Three weeks later, the patient presented with urinary discomfort and frequency. Dr Leathers diagnosed a urinary infection and immediately started the patient on an antibiotic. A major risk of antibiotic therapy is an overgrowth of dangerous bacteria in the colon, causing infectious diarrhea.
Soon after that, the patient developed abdominal pain and explosive gushes of diarrhea. Dr Leathers was on it, immediately prescribing a tincture of opium to stanch the bowels.
On and on it went, the list of medications growing and growing, until finally the patient was started on procainamide, which can and did cause lupus. When the patient saw Dr Leathers for symptoms of lupus, Dr Leathers suggested starting a chemotherapy agent and preparing for radiation.
A computed tomography scan was ordered, along with ultrasound studies of the liver, gall bladder, and pancreas. He also recommended placing a feeding tube in the stomach to treat the weight loss, to perform an immediate rigid sigmoidoscopy to examine the rectum using a tool he referred to as “the green monster,” and a biopsy of all lymph nodes and the spleen.
Dr Milstein sat for a while, pondering the astounding situation before him. As gently as he could, the doctor began to explain to the patient what amounted to an almost incomprehensible example of malpractice.
“Mr Henderson, I know you just met me for the first time, and because of that, you may not feel comfortable with what I’m about to tell you. I understand how much you loved Dr Leathers. But …” Dr Milstein hesitated for a moment.
“Go ahead, doc. Tell me. I can take it. It’s curtains for me, isn’t it?” Mr Henderson asked sadly. I guess I need to get my aﬀairs in order. How long do I have?”
“No, it’s not like that at all. Look, Mr Henderson, you may find this hard to believe, but you don’t need any of these 49 medications. The chest pain you experienced two years ago was just a simple condition called costochondritis. It’s like a little arthritis in the chest wall. It’s really not a serious illness. If you had just used a heating pad and had taken some Tylenol, it would have cleared up within a few days. You didn’t need any of this. I’d like you to stop everything. Stop all 49 medications. Everything, today. Just stop it all.”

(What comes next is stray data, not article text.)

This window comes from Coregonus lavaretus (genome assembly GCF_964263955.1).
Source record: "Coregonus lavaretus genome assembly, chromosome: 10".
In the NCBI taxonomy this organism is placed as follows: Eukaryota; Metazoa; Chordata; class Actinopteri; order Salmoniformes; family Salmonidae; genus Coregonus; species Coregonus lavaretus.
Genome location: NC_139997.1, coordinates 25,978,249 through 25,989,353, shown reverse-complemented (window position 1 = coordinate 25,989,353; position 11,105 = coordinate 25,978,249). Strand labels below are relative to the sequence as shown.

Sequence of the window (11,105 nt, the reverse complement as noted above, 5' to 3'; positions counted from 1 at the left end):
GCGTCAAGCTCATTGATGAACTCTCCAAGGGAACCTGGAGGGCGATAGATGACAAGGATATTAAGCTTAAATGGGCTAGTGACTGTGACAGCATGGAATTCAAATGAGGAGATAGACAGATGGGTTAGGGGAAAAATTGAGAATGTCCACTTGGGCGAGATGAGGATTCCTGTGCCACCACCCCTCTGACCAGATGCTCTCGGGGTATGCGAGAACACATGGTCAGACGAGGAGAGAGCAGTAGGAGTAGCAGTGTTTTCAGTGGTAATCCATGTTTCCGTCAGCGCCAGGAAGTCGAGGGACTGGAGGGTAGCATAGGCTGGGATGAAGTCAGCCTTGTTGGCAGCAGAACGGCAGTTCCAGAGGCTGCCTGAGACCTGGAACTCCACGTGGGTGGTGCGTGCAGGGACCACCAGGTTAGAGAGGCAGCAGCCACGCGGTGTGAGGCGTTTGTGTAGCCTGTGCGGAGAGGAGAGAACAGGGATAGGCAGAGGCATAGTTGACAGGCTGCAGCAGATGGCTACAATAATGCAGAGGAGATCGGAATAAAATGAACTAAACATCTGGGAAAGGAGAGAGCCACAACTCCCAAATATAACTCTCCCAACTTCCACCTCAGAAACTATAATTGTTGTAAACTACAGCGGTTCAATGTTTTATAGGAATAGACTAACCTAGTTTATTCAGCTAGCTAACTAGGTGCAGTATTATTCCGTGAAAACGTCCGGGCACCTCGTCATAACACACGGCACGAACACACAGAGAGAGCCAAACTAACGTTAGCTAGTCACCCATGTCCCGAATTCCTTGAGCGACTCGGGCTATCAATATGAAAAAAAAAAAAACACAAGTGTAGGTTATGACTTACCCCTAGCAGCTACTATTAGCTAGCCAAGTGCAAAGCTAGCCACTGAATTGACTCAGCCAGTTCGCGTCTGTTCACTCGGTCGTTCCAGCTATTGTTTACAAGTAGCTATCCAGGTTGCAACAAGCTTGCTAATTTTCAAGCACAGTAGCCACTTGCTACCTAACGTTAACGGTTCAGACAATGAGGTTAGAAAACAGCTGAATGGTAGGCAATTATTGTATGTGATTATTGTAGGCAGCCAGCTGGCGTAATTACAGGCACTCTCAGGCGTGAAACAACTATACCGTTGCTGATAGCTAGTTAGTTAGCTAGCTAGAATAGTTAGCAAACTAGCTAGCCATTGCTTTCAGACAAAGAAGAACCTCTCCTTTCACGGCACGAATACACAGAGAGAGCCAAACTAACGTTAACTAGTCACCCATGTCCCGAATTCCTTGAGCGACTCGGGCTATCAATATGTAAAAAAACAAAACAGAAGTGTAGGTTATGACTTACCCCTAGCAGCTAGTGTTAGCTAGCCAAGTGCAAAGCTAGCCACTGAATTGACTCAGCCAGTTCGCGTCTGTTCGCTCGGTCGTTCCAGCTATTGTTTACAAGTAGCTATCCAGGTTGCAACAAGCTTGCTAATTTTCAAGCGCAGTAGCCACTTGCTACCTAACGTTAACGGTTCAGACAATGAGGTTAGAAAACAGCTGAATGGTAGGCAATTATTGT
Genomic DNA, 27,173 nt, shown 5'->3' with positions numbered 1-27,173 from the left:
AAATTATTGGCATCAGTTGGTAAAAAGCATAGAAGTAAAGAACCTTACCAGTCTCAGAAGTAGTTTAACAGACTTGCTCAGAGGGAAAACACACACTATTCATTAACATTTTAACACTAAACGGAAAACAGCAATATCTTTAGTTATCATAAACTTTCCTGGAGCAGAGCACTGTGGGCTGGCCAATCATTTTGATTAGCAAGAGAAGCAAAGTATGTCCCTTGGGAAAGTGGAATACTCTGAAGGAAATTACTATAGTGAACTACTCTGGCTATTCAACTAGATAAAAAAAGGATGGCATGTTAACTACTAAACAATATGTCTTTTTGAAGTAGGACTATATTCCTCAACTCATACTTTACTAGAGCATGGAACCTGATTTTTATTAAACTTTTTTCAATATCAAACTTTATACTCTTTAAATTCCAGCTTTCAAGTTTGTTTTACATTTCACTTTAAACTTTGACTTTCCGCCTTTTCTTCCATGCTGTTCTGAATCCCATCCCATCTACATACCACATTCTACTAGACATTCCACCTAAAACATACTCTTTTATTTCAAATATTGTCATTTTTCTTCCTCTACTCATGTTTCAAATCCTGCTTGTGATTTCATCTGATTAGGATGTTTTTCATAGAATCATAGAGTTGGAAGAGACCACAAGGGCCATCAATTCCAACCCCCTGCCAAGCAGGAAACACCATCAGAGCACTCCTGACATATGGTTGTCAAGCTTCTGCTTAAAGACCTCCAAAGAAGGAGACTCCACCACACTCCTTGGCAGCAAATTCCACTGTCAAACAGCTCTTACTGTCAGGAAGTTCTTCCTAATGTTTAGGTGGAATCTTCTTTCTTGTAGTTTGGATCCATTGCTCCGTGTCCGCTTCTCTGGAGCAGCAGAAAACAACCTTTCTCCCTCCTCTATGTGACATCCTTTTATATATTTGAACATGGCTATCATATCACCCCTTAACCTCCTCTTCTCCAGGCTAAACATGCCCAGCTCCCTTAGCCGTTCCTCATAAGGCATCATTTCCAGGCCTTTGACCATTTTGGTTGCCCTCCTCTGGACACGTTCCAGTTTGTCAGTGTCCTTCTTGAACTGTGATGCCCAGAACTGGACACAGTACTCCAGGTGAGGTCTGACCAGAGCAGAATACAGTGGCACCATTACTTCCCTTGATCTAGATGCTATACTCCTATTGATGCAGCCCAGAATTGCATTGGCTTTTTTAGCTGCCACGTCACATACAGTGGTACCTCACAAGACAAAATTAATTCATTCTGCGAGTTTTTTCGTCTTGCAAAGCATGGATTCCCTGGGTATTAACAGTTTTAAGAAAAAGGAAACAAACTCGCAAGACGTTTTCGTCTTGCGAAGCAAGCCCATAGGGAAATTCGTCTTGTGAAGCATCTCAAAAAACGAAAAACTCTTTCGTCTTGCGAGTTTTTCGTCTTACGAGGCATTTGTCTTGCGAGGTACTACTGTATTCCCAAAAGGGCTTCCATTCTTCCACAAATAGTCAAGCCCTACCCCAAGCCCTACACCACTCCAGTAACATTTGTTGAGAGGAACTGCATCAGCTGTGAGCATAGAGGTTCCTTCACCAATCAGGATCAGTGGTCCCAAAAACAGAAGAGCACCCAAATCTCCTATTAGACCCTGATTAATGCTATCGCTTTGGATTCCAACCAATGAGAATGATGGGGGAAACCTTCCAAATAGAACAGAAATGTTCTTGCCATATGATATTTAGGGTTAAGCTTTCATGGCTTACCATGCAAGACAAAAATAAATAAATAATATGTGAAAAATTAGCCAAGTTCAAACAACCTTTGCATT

Bewildered but exhilarated, Mr Henderson stopped all 49 medications that day. And within two weeks, his appetite had returned with a vengeance, he had gained back more than 10 pounds, his joint swelling resolved, his muscle strength returned, the rash disappeared, his mental lethargy was quickly clearing, and he felt better than he had in a long time.
At the same time, he heard through the grapevine that Dr Leathers had purchased a magnificent ranch in Wyoming. He was also in the process of setting up a small medical walk-in clinic in town. Incoming patients were impressed not only by the massive longhorn head on the wall but also by a prominently displayed honorary plaque, awarded to Dr Leathers for “a lifetime of superlative medical care.”